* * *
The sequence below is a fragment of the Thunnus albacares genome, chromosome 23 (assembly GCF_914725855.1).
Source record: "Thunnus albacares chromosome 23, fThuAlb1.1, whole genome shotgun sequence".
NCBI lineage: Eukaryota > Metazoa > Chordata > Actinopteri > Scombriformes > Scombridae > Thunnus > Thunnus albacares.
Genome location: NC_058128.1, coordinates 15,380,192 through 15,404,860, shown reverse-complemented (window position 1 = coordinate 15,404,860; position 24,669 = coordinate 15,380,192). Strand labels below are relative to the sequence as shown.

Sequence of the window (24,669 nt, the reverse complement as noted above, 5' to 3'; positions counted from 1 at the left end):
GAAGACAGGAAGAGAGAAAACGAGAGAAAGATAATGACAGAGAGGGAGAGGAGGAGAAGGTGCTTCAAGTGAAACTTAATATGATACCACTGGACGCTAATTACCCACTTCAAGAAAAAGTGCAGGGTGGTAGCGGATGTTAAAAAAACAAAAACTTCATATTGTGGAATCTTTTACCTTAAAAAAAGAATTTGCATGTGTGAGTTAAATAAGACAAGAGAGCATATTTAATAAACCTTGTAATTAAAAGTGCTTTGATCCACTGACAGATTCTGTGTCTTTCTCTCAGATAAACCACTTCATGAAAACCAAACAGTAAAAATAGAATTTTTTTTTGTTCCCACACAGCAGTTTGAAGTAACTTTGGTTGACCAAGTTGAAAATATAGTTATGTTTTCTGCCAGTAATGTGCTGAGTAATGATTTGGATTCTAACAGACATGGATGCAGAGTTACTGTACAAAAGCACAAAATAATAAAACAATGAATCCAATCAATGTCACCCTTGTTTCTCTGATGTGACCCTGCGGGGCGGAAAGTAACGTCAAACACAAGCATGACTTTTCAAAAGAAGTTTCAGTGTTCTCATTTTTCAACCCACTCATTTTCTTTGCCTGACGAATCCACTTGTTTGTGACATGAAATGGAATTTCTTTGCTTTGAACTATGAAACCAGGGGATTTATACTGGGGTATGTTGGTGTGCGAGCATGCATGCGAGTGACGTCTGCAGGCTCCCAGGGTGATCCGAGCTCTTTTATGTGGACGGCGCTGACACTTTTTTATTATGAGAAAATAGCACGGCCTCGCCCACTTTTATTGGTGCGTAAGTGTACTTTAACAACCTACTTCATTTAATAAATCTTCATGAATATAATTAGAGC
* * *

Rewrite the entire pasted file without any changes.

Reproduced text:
The sequence below is a fragment of the Thunnus albacares genome, chromosome 23 (assembly GCF_914725855.1).
Source record: "Thunnus albacares chromosome 23, fThuAlb1.1, whole genome shotgun sequence".
NCBI lineage: Eukaryota > Metazoa > Chordata > Actinopteri > Scombriformes > Scombridae > Thunnus > Thunnus albacares.
Genome location: NC_058128.1, coordinates 15,380,192 through 15,404,860, shown reverse-complemented (window position 1 = coordinate 15,404,860; position 24,669 = coordinate 15,380,192). Strand labels below are relative to the sequence as shown.

Sequence of the window (24,669 nt, the reverse complement as noted above, 5' to 3'; positions counted from 1 at the left end):
GAAGACAGGAAGAGAGAAAACGAGAGAAAGATAATGACAGAGAGGGAGAGGAGGAGAAGGTGCTTCAAGTGAAACTTAATATGATACCACTGGACGCTAATTACCCACTTCAAGAAAAAGTGCAGGGTGGTAGCGGATGTTAAAAAAACAAAAACTTCATATTGTGGAATCTTTTACCTTAAAAAAAGAATTTGCATGTGTGAGTTAAATAAGACAAGAGAGCATATTTAATAAACCTTGTAATTAAAAGTGCTTTGATCCACTGACAGATTCTGTGTCTTTCTCTCAGATAAACCACTTCATGAAAACCAAACAGTAAAAATAGAATTTTTTTTTGTTCCCACACAGCAGTTTGAAGTAACTTTGGTTGACCAAGTTGAAAATATAGTTATGTTTTCTGCCAGTAATGTGCTGAGTAATGATTTGGATTCTAACAGACATGGATGCAGAGTTACTGTACAAAAGCACAAAATAATAAAACAATGAATCCAATCAATGTCACCCTTGTTTCTCTGATGTGACCCTGCGGGGCGGAAAGTAACGTCAAACACAAGCATGACTTTTCAAAAGAAGTTTCAGTGTTCTCATTTTTCAACCCACTCATTTTCTTTGCCTGACGAATCCACTTGTTTGTGACATGAAATGGAATTTCTTTGCTTTGAACTATGAAACCAGGGGATTTATACTGGGGTATGTTGGTGTGCGAGCATGCATGCGAGTGACGTCTGCAGGCTCCCAGGGTGATCCGAGCTCTTTTATGTGGACGGCGCTGACACTTTTTTATTATGAGAAAATAGCACGGCCTCGCCCACTTTTATTGGTGCGTAAGTGTACTTTAACAACCTACTTCATTTAATAAATCTTCATGAATATAATTAGAGC